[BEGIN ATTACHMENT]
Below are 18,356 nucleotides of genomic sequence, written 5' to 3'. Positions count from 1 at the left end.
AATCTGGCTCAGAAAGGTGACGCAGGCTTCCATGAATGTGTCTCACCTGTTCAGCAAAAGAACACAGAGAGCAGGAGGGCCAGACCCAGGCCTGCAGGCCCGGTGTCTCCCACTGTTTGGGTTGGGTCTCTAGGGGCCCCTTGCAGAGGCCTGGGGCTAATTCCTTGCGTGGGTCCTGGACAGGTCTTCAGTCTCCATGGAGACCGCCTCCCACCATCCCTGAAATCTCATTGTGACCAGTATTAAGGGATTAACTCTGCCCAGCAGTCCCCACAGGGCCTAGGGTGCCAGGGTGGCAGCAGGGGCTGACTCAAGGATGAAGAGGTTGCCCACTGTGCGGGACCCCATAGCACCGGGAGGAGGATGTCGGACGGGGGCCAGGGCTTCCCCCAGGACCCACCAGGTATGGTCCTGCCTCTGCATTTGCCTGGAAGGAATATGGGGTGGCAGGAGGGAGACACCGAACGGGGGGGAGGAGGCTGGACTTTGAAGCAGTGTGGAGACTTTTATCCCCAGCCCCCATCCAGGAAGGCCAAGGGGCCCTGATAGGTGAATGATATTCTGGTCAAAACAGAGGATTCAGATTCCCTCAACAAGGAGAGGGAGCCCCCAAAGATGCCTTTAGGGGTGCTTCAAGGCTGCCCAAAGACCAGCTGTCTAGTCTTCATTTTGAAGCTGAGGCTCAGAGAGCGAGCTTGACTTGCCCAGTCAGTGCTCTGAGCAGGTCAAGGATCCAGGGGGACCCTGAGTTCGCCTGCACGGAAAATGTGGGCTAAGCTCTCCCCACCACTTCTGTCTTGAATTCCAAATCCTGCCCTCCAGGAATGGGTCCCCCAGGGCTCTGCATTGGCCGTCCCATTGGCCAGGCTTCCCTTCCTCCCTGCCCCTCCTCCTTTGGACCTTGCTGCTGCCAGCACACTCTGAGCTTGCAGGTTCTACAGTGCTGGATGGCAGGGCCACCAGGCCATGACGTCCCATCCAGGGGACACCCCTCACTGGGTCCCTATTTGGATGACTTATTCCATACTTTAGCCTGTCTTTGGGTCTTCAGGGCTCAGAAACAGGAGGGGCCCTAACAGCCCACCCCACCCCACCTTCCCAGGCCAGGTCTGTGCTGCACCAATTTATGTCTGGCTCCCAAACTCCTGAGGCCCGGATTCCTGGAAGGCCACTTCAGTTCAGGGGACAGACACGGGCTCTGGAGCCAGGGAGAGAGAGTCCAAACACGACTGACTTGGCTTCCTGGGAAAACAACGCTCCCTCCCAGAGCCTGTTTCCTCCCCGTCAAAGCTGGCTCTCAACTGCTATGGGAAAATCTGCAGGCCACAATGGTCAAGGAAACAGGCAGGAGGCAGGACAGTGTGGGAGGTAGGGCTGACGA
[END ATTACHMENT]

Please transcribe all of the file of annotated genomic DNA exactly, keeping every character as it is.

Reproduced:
Below are 18,356 nucleotides of genomic sequence, written 5' to 3'. Positions count from 1 at the left end.
AATCTGGCTCAGAAAGGTGACGCAGGCTTCCATGAATGTGTCTCACCTGTTCAGCAAAAGAACACAGAGAGCAGGAGGGCCAGACCCAGGCCTGCAGGCCCGGTGTCTCCCACTGTTTGGGTTGGGTCTCTAGGGGCCCCTTGCAGAGGCCTGGGGCTAATTCCTTGCGTGGGTCCTGGACAGGTCTTCAGTCTCCATGGAGACCGCCTCCCACCATCCCTGAAATCTCATTGTGACCAGTATTAAGGGATTAACTCTGCCCAGCAGTCCCCACAGGGCCTAGGGTGCCAGGGTGGCAGCAGGGGCTGACTCAAGGATGAAGAGGTTGCCCACTGTGCGGGACCCCATAGCACCGGGAGGAGGATGTCGGACGGGGGCCAGGGCTTCCCCCAGGACCCACCAGGTATGGTCCTGCCTCTGCATTTGCCTGGAAGGAATATGGGGTGGCAGGAGGGAGACACCGAACGGGGGGGAGGAGGCTGGACTTTGAAGCAGTGTGGAGACTTTTATCCCCAGCCCCCATCCAGGAAGGCCAAGGGGCCCTGATAGGTGAATGATATTCTGGTCAAAACAGAGGATTCAGATTCCCTCAACAAGGAGAGGGAGCCCCCAAAGATGCCTTTAGGGGTGCTTCAAGGCTGCCCAAAGACCAGCTGTCTAGTCTTCATTTTGAAGCTGAGGCTCAGAGAGCGAGCTTGACTTGCCCAGTCAGTGCTCTGAGCAGGTCAAGGATCCAGGGGGACCCTGAGTTCGCCTGCACGGAAAATGTGGGCTAAGCTCTCCCCACCACTTCTGTCTTGAATTCCAAATCCTGCCCTCCAGGAATGGGTCCCCCAGGGCTCTGCATTGGCCGTCCCATTGGCCAGGCTTCCCTTCCTCCCTGCCCCTCCTCCTTTGGACCTTGCTGCTGCCAGCACACTCTGAGCTTGCAGGTTCTACAGTGCTGGATGGCAGGGCCACCAGGCCATGACGTCCCATCCAGGGGACACCCCTCACTGGGTCCCTATTTGGATGACTTATTCCATACTTTAGCCTGTCTTTGGGTCTTCAGGGCTCAGAAACAGGAGGGGCCCTAACAGCCCACCCCACCCCACCTTCCCAGGCCAGGTCTGTGCTGCACCAATTTATGTCTGGCTCCCAAACTCCTGAGGCCCGGATTCCTGGAAGGCCACTTCAGTTCAGGGGACAGACACGGGCTCTGGAGCCAGGGAGAGAGAGTCCAAACACGACTGACTTGGCTTCCTGGGAAAACAACGCTCCCTCCCAGAGCCTGTTTCCTCCCCGTCAAAGCTGGCTCTCAACTGCTATGGGAAAATCTGCAGGCCACAATGGTCAAGGAAACAGGCAGGAGGCAGGACAGTGTGGGAGGTAGGGCTGACGA